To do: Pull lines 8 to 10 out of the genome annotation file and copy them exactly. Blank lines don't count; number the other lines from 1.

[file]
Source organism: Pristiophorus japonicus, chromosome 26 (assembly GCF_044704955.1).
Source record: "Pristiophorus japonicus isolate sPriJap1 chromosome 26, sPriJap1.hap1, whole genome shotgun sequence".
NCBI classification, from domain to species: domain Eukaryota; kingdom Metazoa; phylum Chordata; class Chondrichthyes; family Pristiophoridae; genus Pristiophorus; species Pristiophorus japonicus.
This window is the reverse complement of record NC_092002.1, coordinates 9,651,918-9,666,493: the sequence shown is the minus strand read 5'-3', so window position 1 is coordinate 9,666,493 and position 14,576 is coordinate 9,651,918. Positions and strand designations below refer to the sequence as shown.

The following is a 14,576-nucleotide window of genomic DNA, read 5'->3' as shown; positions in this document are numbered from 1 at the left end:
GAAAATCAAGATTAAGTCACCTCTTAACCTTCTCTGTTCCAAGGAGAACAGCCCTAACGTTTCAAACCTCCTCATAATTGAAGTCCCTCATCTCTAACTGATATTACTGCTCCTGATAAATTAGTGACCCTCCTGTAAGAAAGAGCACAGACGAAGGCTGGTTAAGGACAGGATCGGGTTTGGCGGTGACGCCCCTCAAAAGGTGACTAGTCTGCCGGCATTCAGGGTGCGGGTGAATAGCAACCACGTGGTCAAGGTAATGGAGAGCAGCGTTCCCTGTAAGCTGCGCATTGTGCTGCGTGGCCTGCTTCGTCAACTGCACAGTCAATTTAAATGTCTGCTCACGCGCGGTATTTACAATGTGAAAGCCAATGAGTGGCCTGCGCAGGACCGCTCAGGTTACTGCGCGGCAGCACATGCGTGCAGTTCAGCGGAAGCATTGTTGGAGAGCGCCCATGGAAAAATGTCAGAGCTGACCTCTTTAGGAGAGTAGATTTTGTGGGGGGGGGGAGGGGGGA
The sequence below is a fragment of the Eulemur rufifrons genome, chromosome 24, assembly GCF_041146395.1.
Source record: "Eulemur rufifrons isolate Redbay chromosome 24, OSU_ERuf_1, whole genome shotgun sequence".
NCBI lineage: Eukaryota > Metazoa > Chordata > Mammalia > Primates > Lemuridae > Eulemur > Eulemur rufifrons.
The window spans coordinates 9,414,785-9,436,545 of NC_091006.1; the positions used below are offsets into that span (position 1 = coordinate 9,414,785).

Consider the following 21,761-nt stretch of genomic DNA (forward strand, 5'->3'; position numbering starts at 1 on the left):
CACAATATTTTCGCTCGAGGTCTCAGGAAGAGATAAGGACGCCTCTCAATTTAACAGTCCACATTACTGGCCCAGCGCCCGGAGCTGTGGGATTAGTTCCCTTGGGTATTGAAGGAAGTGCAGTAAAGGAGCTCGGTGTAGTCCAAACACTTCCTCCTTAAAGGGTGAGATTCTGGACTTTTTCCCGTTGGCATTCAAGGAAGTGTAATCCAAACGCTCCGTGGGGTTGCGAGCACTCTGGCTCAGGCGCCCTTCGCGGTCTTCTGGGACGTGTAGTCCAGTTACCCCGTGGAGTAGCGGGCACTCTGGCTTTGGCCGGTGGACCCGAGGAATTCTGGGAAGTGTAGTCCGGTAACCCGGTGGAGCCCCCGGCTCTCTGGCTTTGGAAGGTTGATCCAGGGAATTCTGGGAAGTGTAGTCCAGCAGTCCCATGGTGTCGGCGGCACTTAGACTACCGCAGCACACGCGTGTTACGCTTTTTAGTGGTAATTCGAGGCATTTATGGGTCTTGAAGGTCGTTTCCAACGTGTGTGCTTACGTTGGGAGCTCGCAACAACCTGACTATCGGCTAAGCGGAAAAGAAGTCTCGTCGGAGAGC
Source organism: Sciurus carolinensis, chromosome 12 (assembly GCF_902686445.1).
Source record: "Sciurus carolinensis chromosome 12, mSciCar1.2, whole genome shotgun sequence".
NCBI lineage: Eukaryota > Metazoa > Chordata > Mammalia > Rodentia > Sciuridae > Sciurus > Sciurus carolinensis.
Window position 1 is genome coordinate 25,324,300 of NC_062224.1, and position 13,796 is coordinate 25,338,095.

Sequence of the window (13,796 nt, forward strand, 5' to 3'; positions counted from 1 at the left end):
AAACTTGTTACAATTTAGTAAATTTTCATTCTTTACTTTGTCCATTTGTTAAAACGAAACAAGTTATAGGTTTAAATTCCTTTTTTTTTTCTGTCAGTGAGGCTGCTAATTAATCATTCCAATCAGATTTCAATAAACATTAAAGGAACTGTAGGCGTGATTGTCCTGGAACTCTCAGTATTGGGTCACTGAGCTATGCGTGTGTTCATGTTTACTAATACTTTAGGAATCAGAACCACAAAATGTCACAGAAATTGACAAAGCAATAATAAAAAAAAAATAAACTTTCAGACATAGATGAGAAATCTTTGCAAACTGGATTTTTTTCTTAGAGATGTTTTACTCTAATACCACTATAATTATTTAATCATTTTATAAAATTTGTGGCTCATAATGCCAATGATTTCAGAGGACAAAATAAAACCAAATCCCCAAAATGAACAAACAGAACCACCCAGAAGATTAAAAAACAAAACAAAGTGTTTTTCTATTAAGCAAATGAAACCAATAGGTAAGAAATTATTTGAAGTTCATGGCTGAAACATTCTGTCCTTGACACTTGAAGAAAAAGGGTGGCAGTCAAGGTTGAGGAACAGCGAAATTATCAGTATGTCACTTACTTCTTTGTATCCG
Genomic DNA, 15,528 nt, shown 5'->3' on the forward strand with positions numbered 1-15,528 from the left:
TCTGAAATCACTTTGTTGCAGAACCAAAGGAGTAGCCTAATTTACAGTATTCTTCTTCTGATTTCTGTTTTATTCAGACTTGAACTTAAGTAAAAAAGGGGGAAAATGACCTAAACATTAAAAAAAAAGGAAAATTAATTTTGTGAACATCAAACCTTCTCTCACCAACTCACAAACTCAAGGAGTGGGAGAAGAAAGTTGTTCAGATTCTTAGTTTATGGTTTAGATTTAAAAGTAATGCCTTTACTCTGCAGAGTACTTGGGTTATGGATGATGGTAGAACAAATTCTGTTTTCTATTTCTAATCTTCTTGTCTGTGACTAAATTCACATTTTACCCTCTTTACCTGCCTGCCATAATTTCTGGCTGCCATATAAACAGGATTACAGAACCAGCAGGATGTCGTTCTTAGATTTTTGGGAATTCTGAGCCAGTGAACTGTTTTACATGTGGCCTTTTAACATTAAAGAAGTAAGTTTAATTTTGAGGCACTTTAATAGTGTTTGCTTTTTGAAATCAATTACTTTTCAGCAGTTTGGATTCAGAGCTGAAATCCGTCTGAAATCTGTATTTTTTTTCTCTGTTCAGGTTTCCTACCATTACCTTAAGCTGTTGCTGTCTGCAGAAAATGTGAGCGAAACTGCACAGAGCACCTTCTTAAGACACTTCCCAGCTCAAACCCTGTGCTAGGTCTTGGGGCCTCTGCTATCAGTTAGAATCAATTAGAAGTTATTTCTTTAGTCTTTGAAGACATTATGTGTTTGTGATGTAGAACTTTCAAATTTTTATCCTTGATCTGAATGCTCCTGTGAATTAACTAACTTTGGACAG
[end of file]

Source record: "Eulemur rufifrons isolate Redbay chromosome 24, OSU_ERuf_1, whole genome shotgun sequence".
NCBI lineage: Eukaryota > Metazoa > Chordata > Mammalia > Primates > Lemuridae > Eulemur > Eulemur rufifrons.
The window spans coordinates 9,414,785-9,436,545 of NC_091006.1; the positions used below are offsets into that span (position 1 = coordinate 9,414,785).